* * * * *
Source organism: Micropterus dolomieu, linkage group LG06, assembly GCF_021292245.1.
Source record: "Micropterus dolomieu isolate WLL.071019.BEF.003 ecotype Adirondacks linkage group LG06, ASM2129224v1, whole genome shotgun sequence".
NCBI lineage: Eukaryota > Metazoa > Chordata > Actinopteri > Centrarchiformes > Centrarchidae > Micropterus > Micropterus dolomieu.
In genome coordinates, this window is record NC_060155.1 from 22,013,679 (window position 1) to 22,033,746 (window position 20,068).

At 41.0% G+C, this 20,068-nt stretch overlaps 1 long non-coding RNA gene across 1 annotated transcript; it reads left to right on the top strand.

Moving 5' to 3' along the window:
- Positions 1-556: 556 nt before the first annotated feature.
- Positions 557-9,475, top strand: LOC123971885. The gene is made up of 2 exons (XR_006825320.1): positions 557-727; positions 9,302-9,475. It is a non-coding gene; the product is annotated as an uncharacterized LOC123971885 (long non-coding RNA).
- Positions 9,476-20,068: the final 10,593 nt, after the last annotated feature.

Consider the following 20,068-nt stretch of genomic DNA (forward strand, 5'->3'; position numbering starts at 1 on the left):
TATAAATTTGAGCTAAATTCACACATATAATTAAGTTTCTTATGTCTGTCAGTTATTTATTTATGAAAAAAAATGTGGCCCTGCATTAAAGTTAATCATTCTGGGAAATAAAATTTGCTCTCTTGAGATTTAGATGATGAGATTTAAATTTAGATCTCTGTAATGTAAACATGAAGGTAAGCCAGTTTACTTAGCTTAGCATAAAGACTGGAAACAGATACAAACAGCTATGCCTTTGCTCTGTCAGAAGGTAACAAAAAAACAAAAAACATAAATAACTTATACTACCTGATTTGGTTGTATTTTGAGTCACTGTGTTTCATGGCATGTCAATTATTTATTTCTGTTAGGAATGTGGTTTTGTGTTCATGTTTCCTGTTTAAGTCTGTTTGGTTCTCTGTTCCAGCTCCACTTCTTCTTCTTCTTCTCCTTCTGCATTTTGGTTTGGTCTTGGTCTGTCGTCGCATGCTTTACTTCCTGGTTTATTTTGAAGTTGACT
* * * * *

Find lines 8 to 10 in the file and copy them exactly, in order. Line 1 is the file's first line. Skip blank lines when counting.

- Positions 557-9,475, top strand: LOC123971885. The gene is made up of 2 exons (XR_006825320.1): positions 557-727; positions 9,302-9,475. It is a non-coding gene; the product is annotated as an uncharacterized LOC123971885 (long non-coding RNA).
- Positions 9,476-20,068: the final 10,593 nt, after the last annotated feature.

Consider the following 20,068-nt stretch of genomic DNA (forward strand, 5'->3'; position numbering starts at 1 on the left):